“Hello! I attended the Kazinik concert on May 15th. Below is something that I wrote about the wonderful experience. I hope that by reading it, everyone can get a better feel for the nature of the event. I also hope you enjoy!”
- Rachel Barton
Honestly, I think the language barrier made the music more important. I sat in the back of a synagogue full of Russians. Most of them were tiny ladies with big coats and some of them tried to speak to me, but we didn’t get very far. So, I sat in the back and traced my eyes over the memorial plaques and made up meanings for the Hebrew characters that I had never seen before.
Mikhail Kazinik spoke first. He was a medium sized man with tousled gray curls and he looked thrilled to be there. He spoke, of course, in Russian. The crowd loved him. They laughed at his jokes and hung on his every word. I, however, hung onto his translator’s every word. Elvira was young and beautiful. Every now and then she would get stuck on a word, like “artificial hair.” The makeshift congregation would lean forward as one and exhale “wig.” Together, they got through it.
Kazinik told stories about composers as if they were his closest friends. He broke up these speech based passages with music. First, there was Mozart. Kazinik revealed that Mozart became a Mason in his lifetime and that transition could be seen in his music. Then, he hopped on the piano and played for us the first use of three beats in a four beat measure. In this way, Mozart imbedded holiness in his music. This was the first time Kazinik showed us what music could do.
The real lesson occurred when Vyacheslav Zubkov started playing. I had spoken with Zubkov before the audience. He had been very down to earth, although a little quiet. When I asked him if he needed a ticket, he gave me a warm smile and said, “I hope not.” Then, I recognized him as the guy on the poster. I thought of our little meeting as he took his seat at the piano.
“It didn’t matter if I spoke Russian or not. All that mattered was Zubkov’s fingers on the keys and the way we all leaned forward with our heads turned slightly to the side...”
As his fingers moved across the piano, Zubkov’s face was relaxed. He seemed to know every turn of the music. Occasionally, his eyebrows would raise in anticipation of a particular note before falling gently upon its arrival. The piece started slow. The lights dimmed. At this moment, water began to seep gently from the piano. As Zubkov played, these waves grew fuller and fuller. The swept past the first couple rows, rising and falling gently. I tried to keep my head up, tried to watch his hands move across the keys as the waves crashed over me, all the way in the back row. Then, the waves began to recede ever so slowly. However, it was too late. We were all caught in the undertow. Zubkov kept playing, pulling us each deeper and deeper into his music, drowning us with his song. It didn’t matter if I spoke Russian or not. All that mattered was Zubkov’s fingers on the keys and the way we all leaned forward with our heads turned slightly to the side like dogs trying to understand their master.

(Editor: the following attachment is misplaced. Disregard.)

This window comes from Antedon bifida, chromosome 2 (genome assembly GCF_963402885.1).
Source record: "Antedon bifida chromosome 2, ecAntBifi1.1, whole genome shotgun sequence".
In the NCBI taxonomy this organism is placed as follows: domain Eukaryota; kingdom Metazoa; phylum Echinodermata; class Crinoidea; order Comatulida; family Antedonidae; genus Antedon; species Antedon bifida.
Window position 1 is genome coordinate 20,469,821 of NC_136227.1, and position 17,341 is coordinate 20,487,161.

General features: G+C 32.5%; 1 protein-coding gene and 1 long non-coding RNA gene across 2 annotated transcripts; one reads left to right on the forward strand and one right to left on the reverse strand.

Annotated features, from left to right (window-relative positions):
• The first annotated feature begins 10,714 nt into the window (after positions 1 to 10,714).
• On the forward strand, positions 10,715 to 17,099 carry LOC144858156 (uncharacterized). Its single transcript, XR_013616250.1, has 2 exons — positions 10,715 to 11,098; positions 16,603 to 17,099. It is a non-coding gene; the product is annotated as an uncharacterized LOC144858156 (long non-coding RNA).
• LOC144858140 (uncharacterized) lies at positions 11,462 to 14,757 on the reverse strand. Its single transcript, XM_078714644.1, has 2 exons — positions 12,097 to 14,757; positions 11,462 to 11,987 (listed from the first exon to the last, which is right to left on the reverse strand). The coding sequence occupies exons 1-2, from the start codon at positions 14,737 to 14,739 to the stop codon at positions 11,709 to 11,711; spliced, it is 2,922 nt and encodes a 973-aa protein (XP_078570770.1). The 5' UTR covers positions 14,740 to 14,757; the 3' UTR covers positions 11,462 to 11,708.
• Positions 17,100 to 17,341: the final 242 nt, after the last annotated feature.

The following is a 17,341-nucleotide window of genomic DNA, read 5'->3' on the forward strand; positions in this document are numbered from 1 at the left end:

I didn’t snap out of it until Elvira started speaking again, the English words easing me out of the current. Kazinik was telling another story, this time about Chopin. From Kazinik, I learned that Chopin had been a very handsome young man and rather popular with the ladies. Unfortunately, he had a lot of problems breathing. Chopin had to learn to breathe and speak at the same time since there was no oxygen to spare. His struggle with breathing kept him from dancing with all those girls that loved him. Despite or because of this, Chopin wrote a lot of waltzes. Before Zubkov began to play a couple of them, Kazinik informed us that Chopin was dying from tuberculosis when he wrote them.
You could feel it. You could feel his desperation and the rush of his words as he tried to use every last breath. And you could even dance. Step by step, I danced a dance I had never known in a grand ballroom I had never seen. We kept dancing. Turning and turning. Chopin had created an eternal dance, a way for him to dance endlessly. I once read a story about fairies that trapped mortals in a dancing circle and forced them to dance until they died. It was sort of like that. Even though none of us moved from our seats, we danced and danced. We would have kept dancing if Zubkov and Chopin hadn’t mercifully set us free.
That, it seems, is the magic of music. Music transcends the limitations of language. It has the ability to affect all those who hear it, regardless of race, gender, or culture. In those moments, it has complete power over us to make us feel, to make us be, to make us live other lives. As Kazinik said, music has the power to free us, to let us live forever, and to make us feel the purest love.